The final aspect of X-COM is base management, and while this may sound like the boring part, it actually does well to split up the combat and can have a huge influence on the flow of a specific game. Here you use money earned for defending the countries of the world (or selling captured alien goods) to build structures like hangars, laboratories or factories, as well as living quarters to house the required soldiers, scientists and engineers. The labs are able to research dozens of different things, such as new weapons, UFO parts or the aliens themselves. As research is completed, the workers can construct these alien technologies for you own use, including improved radars and UFO-esque interceptors. The interface for all of this is dense, and there’s a constant struggle to ensure you have ample budget, parts and on-duty soldiers to be constantly producing and protecting from potential alien retaliation. On top of that, you can have up to eight bases, which can be quite a handful. Once again, however, enough trial and error can show what you should and shouldn’t focus on and the best way to keep yourself in the black, financially.

            As far as story goes, there isn’t much to go on. Each game you play starts you out with a single base of your choosing, and from there you decide how to proceed to turn your small agency into a worldwide alien ass-kicking powerhouse. The information that you do get comes from research, where apart from discovering new technologies you can look into alien anatomy and origins, as well as interrogating live prisoners to learn more about what is going on with the increasing alien attacks. Once you have developed certain technologies and have discovered the necessary info about the aliens, you are given the option to engage in a final mission to finish them off once and for all, which is how you can actually finish the game. It comes down to a Civilization style of gameplay, which is by no means a slight against it except that it gives any one game of X-COM only as much personal involvement as you are willing to give it.

            It’s not a walk in the park to get running, with DOSBox being a requirement to even install. That said, you can get the original off of Steam for $5, and it has all of that external software included and configured. It’s easy to write off as crazy those people who hate new sequels simply because they’re too different from the original. While I certainly think that the new XCOM looks interesting, my experience with the 1994 version has been so positive that I absolutely see where those superfans are coming from. If you have any interest in older games and have a bit of patience, you should definitely check out X-COM.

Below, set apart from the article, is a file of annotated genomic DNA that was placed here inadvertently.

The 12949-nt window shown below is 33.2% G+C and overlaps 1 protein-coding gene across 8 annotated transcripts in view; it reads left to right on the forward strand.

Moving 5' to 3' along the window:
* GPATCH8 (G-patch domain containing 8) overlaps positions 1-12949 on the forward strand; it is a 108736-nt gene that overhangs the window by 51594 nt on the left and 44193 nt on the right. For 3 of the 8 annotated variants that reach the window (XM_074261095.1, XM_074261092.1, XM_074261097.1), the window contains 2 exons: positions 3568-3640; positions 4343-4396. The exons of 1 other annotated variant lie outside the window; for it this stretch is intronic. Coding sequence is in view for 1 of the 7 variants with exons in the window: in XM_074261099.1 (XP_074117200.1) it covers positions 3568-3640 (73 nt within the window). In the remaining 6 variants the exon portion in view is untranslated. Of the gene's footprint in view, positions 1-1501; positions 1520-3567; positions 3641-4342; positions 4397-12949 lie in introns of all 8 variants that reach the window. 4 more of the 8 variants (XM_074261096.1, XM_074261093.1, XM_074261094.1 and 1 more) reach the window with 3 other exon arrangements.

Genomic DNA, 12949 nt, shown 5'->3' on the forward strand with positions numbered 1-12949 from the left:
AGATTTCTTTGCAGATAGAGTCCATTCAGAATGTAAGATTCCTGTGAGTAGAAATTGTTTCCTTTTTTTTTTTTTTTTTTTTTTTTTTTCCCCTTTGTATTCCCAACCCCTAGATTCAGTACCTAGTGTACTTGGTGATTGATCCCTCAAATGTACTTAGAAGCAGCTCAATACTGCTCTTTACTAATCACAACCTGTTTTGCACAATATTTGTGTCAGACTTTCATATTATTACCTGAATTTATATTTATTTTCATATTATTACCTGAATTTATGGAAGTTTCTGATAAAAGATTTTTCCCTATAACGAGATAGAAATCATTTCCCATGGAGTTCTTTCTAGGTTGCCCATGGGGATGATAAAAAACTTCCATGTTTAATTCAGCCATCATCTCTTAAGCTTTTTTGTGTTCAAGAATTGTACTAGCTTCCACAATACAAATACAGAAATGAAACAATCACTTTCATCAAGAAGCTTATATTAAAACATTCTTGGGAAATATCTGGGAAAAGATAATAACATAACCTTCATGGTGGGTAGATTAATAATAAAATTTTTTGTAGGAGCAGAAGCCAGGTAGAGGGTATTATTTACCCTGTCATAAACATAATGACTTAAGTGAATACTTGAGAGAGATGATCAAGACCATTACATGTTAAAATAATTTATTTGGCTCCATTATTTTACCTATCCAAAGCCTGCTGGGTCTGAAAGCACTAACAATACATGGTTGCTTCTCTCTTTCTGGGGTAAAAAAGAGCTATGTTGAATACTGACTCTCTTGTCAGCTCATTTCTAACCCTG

Images captured by author

Jun 19, 2011

Review: Dead Space 2

This review is written for the installed Xbox 360 version of Dead Space 2.

Dead Space 2 is my favorite game of all time. No, that’s not hyberbole, and no, contrary to the name of this blog it is not just some quick, gut reaction. I’ve played dozens of games since, including some of my previous favorites, and DS2 still holds its position in my mind as the best of the best. I know that the immediate response to saying any new game is the best ever is immediately met with a million and one screams of anger, but let me clarify. I’m not saying the gameplay is necessarily the best (although it’s great), nor am I saying it is the best looking (but it looks incredible). I’m not saying that it is the most revolutionary game of all time, or that the face of media will be forever changed by its existence. Despite all that, one thing sticks out in my mind: Dead Space 2 is without a doubt the most fun, atmospheric and mind-blowingly awesome thing that I have ever played.

The shooting is not only intact, but improved
I don’t want to spend too much time on the gameplay, just because if you played Dead Space 1 you know what to expect here. The third-person shooting still retains that Resident Evil 4 core that has been omnipresent in the genre since 2004, but it is so refined that it’s impossible to level any complaints of it feeling derivative. Raising and lowering your weapon, melee attacking, stomping, running and any other essential activity are all mapped intuitively and they all occur quickly, to the point where I never once felt like I was fumbling against the controls or waiting for an animation to play out. The “strategic dismemberment” of DS1 is at play here as well, with the primary way of slaying Necromorphs still being to sever two or three of their limbs and take them out of the action. The weapons all facilitate this, with the originals Plasma Cutter, Line Gun and others showing up alongside newbies like a sniper-type weapon and the immensely satisfying Javelin Gun. On top of this the Stasis and Kinesis modules return but are much improved, with the Kinesis being used to impale Necros with environmental objects (or their own amputated claws) and the Stasis automatically regenerating, making it actually viable in regular combat. Finally, the shop and workbench system from the first game returns, where you collect credits to buy new guns and armor along with power nodes that are used to upgrade them. Even this is improved over the original due to the special bonuses that certain armor permutations grant and unique upgrades for certain weapons, such as incendiary bullets or the ability to electrify fired javelins to eliminate groups of enemies.

This looks ten times better in motion